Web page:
Monday, 19 January 2015

How to save money on your film production .... part 1

A short anecdote from my recent lunch with Len in London.

We had discussed the production of The Ipcress File and how it was kept to budget.

He recalled that on the call sheets for each days production that the white MGB that Nigel Greene drives in the film was his own; the Jaguar that Gordon Jackson drives was his own too; the Zodiac driven by Michael Caine was owned by a ‘Mrs Moss’; and the limo in which Dr Radcliffe is driven to Marylebone Station at the beginning of the film was Alex Paal’s Bentley (Alex Paal was a Hungarian producer and former stills photographer once married to Eva Bartok, a friend of Alex Korda and of Harry Saltzman)

That's a good trick for budding producers to learn. Don't money wasted on hired ‘action vehicles’ - use the cast's or friends'.


  1. Not surprised about the ways the budget of Ipcress File was tightly controlled. In those days, film producers could not borrow billions of pounds/dollars unlike for example in 2000 when Peter Jackson after presenting his story line and production ideas of the Lord of the Rings trilogy by his company WingNut Films, to a bunch of Hollywood money men in Hollywood, could borrow a few billions of dollars. Indeed, this money helped Peter Jackson to establish now famous Weta Digital unit to produce visual effects through computer generated Imagery (CGI) such as the character Gollum.
    Fast backwards from 2000 to 1965 to 1961 when Dr No production was envisaged.. Both Broccoli and Saltzman could only borrow £1 million. They were also forced to use the Moxon’s (John Strangeways) dentist in Jamaica as one of the three blind men ( “three blind mice”) in the title shots and a few other minor parts going to amateurs in Jamaica to cut costs.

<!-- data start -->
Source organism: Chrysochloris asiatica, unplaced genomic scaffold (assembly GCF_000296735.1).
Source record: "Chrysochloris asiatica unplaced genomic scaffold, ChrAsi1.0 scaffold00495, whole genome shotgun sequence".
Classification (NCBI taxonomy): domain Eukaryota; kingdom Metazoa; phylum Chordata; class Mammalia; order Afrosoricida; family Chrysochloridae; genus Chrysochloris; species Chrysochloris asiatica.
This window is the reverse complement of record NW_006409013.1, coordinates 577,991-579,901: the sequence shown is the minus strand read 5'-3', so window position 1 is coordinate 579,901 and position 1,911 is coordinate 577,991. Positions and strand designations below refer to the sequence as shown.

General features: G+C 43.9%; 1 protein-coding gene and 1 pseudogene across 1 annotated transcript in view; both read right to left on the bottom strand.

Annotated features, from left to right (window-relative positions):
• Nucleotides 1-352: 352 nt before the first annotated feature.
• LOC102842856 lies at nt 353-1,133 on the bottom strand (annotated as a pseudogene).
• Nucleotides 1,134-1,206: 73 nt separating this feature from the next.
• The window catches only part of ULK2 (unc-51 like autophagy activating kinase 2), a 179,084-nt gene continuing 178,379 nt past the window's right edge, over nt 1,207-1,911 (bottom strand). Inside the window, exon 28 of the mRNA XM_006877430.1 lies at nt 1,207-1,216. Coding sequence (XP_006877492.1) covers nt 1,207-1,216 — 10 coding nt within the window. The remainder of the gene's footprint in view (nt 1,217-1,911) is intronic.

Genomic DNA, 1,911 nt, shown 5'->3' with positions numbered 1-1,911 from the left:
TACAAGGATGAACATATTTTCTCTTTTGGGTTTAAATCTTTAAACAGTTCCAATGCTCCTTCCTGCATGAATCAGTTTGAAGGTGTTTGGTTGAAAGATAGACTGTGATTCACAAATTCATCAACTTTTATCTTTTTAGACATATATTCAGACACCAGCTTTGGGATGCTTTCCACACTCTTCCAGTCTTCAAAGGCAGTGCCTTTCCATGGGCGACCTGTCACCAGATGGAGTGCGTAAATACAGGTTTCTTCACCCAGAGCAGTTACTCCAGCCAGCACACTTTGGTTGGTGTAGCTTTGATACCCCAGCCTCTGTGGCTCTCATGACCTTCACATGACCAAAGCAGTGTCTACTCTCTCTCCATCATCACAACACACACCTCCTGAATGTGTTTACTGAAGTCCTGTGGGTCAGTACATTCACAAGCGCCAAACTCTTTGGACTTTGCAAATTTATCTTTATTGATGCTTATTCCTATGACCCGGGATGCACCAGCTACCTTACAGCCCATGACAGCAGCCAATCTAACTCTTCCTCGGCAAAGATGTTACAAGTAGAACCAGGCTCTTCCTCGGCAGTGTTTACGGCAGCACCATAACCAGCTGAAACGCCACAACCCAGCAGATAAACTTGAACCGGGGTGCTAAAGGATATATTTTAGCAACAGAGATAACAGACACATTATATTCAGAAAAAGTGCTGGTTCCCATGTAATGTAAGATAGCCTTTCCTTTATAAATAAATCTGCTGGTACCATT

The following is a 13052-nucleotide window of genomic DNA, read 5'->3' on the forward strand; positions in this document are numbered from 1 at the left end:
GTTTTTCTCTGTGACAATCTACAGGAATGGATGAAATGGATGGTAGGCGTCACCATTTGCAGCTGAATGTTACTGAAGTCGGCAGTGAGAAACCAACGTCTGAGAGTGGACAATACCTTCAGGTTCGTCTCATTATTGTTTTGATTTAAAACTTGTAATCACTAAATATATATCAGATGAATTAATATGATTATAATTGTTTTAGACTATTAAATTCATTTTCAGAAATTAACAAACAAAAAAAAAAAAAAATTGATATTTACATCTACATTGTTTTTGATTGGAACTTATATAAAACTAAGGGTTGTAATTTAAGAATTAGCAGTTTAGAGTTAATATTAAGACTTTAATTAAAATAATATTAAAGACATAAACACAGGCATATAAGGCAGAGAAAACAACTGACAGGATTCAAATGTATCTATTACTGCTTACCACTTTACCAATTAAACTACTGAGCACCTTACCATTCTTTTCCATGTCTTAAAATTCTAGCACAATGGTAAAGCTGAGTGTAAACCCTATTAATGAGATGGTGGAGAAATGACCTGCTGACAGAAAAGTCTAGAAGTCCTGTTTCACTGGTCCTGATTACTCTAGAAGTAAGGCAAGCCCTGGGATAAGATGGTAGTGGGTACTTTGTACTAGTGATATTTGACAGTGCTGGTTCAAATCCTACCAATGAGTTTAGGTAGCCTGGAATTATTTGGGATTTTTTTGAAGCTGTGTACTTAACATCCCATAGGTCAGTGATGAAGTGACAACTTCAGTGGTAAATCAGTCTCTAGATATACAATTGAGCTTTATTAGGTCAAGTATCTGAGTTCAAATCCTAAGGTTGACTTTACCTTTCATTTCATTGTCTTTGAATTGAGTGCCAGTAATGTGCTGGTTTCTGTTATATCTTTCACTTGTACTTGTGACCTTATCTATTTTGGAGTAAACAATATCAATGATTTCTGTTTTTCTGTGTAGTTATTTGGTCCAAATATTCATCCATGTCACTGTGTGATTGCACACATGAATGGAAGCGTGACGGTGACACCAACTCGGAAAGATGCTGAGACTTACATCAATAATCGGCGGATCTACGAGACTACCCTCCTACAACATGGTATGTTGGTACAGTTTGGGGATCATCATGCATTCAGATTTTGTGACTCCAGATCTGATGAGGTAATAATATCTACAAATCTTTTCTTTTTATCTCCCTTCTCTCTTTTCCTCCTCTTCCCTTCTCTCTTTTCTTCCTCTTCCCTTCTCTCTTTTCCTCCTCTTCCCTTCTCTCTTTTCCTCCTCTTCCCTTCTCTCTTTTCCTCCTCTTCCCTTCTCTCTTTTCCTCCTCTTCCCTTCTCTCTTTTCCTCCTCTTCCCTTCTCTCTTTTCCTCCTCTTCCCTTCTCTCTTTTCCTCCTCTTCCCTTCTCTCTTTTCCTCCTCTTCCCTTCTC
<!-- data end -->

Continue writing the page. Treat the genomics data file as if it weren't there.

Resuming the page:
In those days in 1960s raising money for film production was difficult. I am not sure this is the case these days, particularly in US, where young IT entrepreneurs barely old enough to shave their facial hair are handed millions of dollars of loans by venture capital firms. Indeed, the venture capital culture pervasiveness has benefitted young persuasive film producers too, who could raise large loans from American and British investment banks by spreading film productions in US and Britain. Even the Wall Street has forayed into financing film productions. Budget could still be tight, but nothing compared to those days , we hear.

  2. I would add that Harry Saltzman was a shrewd businessman, who gathered from his assistants who read the novel Ipcress File, that the film version of it will be a success given the raving reviews of the novel, and the scenes set in London would not strain the very modest budget. The success will mean better budget allocation whilst filming the next novel, Funeral in Berlin, which was by then published, and will have scenes set in West and East Berlins. Again , there is parallel here, as Saltzman knew from experience that the first Bond film Dr No though was set in Jamaica, involved a straight flight with the actors and the crew, with the setting and extras in Jamaica not straining the modest budget. With the success of this film, the budget for second Bond film, From Russia with Love was increased to filming scenes in locations likeTurkey and Venice.

  3. The new Harry Palmer?

  4. Film industry is the one industry which is spending money like water. The producers don't think twice and obviously they don't compromise with the scene. They want high tech instruments for photography and filming. I completely agree with Simon.

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  5. Excellent tips! Thanks for sharing.